The plan here, like any mulligan rule, is to minimize the number of games that fizzle into nothingness because one player doesn't have a reasonable hand of cards to work with. Scrying, for example, reduces the impact of having one less card, because you've at least had the opportunity to potentially improve your first draw. With the London Mulligan, by always drawing seven cards each time, you decrease the chances of drawing so little land that you more or less have to throw the hand back.
There is a catch, of course. This is Magic, and one of the few universal truths about the community is that Gamers Gonna Game. Modern is littered with high-power strategies that don't always work out, because the right combinations can't always be found, or found reliably, and in time. A straightforward example of this is a Tron deck, where assembling an Urza's Power Plant and an Urza's Mine achieves very little, but adding an Urza's Tower suddenly "turns on" all three, and makes otherwise hideously expensive spells arrive very much faster. At the other end of the spectrum, a deck like Burn has many, many spells that deal 3 damage. If you mulligan repeatedly, you might find many different card names in your opening hand, but the "deal 3 damage" bit is going to be largely unchanged. Fundamentally, decks that want to find specific cards to "do their thing" are going to be advantaged by the London Mulligan.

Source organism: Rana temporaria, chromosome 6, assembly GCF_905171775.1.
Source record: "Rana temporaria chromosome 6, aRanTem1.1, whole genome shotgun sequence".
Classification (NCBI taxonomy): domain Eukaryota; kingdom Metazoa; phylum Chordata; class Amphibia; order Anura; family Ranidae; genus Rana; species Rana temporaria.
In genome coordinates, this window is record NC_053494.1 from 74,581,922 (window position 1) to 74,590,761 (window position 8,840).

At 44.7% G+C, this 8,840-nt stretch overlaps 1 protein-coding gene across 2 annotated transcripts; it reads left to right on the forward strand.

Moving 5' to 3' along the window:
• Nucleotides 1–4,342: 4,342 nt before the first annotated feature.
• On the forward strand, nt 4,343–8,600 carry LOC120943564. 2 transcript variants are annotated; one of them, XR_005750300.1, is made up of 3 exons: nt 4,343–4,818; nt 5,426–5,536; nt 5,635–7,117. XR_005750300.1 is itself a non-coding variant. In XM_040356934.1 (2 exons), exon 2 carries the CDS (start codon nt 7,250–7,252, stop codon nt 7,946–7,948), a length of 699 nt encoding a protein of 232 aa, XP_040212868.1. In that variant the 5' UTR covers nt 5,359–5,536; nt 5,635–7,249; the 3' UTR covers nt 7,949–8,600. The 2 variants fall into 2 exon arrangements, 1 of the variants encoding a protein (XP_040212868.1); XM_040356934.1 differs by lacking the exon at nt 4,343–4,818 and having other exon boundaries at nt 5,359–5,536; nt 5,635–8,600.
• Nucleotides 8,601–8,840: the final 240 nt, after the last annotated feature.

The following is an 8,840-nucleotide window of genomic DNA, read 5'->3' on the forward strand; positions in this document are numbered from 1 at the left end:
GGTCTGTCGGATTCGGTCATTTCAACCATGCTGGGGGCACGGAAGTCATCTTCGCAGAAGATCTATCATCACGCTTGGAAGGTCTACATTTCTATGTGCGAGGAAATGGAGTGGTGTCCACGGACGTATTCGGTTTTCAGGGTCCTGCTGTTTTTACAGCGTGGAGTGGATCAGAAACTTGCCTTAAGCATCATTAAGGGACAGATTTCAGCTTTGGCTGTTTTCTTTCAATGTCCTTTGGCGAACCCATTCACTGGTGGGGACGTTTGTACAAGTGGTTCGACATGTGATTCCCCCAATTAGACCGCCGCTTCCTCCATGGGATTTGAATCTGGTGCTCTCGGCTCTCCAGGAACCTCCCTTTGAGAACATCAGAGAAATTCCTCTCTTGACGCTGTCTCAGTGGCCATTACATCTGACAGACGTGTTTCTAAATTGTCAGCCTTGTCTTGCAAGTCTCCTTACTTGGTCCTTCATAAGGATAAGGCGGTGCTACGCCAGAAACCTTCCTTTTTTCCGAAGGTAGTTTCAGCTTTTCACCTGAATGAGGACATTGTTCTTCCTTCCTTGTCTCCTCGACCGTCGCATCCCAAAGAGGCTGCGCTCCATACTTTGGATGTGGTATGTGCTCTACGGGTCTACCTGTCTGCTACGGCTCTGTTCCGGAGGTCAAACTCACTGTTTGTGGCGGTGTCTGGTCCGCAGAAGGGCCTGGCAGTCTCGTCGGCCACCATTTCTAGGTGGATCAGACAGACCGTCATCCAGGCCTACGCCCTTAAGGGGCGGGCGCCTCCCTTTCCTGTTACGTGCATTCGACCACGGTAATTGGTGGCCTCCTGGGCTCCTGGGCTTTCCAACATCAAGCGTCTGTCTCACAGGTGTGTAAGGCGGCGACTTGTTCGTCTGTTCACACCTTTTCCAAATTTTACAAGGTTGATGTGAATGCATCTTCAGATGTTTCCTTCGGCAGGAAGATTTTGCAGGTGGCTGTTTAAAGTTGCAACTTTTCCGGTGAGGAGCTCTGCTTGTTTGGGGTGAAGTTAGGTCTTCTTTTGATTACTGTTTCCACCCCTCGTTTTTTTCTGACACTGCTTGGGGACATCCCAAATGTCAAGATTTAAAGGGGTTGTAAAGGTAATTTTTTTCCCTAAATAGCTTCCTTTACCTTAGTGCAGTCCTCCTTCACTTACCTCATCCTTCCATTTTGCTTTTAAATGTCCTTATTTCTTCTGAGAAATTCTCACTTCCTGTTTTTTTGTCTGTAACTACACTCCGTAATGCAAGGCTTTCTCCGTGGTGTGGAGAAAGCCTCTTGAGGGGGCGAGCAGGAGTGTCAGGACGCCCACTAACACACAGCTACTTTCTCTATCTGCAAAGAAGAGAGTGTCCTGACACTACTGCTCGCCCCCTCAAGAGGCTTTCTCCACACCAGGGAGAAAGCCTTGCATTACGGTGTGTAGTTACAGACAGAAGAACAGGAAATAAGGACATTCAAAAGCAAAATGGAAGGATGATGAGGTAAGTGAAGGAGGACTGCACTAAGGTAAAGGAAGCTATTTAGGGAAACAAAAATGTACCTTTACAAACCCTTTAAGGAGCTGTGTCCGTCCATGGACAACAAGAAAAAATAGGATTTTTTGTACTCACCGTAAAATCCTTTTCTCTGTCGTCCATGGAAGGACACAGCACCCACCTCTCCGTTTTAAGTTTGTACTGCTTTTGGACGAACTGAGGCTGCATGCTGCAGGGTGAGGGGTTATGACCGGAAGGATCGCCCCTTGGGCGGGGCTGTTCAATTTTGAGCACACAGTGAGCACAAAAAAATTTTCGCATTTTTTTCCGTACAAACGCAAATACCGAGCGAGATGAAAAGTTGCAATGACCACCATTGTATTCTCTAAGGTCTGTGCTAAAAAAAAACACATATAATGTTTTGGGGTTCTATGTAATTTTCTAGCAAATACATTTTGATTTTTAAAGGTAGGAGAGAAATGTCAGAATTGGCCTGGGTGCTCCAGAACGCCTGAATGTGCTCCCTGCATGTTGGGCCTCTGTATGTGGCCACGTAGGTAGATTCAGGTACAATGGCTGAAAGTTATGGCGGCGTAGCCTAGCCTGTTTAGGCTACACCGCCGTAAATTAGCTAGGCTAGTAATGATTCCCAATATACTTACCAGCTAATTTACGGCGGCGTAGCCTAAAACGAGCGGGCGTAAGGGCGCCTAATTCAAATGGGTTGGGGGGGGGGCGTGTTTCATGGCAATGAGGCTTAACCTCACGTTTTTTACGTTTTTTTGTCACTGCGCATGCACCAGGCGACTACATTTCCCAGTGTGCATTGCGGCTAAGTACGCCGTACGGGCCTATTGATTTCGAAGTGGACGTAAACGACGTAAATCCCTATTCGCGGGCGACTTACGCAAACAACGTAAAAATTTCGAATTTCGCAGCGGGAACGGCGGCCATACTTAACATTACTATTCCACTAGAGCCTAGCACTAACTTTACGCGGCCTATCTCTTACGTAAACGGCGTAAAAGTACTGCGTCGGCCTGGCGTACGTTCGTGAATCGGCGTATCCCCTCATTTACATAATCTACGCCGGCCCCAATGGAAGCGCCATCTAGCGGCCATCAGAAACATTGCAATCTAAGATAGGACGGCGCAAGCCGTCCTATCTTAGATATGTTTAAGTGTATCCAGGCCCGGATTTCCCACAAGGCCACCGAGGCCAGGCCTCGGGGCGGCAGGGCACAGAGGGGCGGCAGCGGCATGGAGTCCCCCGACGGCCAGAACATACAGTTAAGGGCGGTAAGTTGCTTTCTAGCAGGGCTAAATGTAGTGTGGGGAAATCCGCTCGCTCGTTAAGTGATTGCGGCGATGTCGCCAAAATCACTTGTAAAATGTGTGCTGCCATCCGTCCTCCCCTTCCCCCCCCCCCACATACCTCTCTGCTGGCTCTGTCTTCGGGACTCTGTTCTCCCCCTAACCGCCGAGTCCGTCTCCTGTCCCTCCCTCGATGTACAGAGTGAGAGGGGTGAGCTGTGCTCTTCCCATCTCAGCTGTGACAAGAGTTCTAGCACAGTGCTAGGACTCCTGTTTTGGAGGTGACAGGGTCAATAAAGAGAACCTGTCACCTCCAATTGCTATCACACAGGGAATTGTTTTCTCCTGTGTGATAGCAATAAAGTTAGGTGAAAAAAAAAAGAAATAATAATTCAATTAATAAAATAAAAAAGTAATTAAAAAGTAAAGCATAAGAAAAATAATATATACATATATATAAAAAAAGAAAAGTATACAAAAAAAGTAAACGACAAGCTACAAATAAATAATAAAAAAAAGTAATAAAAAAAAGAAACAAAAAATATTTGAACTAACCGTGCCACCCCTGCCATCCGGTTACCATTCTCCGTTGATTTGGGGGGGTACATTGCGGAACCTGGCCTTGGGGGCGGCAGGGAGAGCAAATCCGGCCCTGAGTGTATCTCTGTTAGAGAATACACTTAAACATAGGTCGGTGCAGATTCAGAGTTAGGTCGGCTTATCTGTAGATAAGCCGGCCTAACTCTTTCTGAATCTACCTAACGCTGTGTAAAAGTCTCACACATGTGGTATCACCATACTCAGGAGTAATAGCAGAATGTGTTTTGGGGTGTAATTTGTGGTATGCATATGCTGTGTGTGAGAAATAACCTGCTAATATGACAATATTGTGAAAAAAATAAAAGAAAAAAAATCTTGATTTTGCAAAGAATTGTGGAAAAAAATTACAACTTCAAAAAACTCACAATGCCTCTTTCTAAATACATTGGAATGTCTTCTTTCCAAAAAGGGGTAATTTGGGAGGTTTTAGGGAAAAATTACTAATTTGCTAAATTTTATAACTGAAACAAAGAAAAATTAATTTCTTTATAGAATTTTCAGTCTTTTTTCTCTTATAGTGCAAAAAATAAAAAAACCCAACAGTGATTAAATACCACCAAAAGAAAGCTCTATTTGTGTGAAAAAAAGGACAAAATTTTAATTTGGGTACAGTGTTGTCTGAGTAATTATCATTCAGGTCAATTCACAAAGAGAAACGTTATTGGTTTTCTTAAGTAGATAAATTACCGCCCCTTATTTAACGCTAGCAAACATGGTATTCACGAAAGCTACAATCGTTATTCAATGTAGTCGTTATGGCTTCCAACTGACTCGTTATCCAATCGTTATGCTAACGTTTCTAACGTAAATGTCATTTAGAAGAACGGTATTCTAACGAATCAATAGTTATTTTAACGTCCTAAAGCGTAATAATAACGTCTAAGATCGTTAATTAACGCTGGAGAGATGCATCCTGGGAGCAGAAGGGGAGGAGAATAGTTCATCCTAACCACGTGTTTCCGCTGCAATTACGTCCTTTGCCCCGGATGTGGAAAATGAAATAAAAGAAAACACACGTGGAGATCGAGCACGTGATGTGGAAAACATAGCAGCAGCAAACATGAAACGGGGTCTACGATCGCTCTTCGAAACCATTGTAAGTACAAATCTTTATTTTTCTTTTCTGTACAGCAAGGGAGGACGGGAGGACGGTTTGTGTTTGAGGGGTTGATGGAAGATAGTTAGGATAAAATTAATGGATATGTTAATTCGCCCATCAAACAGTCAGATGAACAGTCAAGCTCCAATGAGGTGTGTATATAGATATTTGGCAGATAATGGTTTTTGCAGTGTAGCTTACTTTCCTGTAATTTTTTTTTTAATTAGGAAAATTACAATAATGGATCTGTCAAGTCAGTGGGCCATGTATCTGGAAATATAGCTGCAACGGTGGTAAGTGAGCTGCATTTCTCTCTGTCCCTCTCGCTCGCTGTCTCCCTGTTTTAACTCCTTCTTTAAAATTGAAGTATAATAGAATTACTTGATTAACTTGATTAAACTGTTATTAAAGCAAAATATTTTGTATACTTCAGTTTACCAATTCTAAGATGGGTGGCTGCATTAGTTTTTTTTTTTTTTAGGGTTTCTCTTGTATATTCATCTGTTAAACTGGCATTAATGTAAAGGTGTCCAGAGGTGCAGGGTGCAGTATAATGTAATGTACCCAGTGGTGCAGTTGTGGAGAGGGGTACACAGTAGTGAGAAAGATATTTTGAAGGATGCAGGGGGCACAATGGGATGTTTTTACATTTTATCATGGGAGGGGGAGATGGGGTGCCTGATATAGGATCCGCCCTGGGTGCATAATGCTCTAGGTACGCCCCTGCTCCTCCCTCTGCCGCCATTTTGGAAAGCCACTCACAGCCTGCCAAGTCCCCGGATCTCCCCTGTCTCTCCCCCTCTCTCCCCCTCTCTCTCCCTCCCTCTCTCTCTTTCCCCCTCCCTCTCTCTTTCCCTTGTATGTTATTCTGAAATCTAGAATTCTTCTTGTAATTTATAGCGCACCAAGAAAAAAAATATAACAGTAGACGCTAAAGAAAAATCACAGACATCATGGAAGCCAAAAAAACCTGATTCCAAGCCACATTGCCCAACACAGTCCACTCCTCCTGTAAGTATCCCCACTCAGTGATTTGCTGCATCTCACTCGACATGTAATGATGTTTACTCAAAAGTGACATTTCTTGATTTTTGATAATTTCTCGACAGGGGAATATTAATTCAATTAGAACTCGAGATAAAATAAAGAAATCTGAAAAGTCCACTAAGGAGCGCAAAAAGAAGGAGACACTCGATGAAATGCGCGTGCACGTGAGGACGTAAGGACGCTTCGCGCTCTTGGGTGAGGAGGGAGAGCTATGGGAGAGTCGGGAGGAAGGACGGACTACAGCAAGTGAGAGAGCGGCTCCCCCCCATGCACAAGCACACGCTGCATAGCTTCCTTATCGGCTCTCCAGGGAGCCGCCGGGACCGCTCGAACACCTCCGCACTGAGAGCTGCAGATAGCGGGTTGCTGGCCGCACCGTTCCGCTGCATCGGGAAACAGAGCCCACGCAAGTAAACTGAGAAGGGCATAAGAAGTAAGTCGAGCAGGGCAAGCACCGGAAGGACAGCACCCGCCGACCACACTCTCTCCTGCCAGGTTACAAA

So, the big question is "How much?" With Modern so mature as a format, and so varied, it seems improbable that any player or team could "break" the format for London. But with the London Mulligan in place, it's just possible that someone could exploit a hitherto-unseen deck and utterly dominate. That's exciting, a little bit terrifying, and undoubtedly weird.
And so, the stage is set. Since I live here in England, I thought I might pop down to London for a few days and hang out at the news desk. I'll be joined by Maria Bartholdi, Marshall Sutcliffe, Paul Cheon, Riley Knight, Simon Görtzen, Tim Willoughby, Adam Styborski, Corbin Hosler, Meghan Wolff, and Frank Karsten (yes, that Frank Karsten). Together, we'll burrow our way into every crevice we can find in the new, amazing War of the Spark set. We'll delve under the hood of the London Mulligan, bring you every shift in the Modern metagame, keep an eye on the Team Series, and showcase another incredible Top 8 on Sunday. 23 years after Frank Adler won the Mirage Prerelease at Pro Tour Atlanta, the richest ever Prerelease is about to unfold.
Prerelease Draft format? Weird.
Modern? Definitely weird.
Spellkeeper and Spellgorger? Yep, they're Weird, too.
Let battle commence!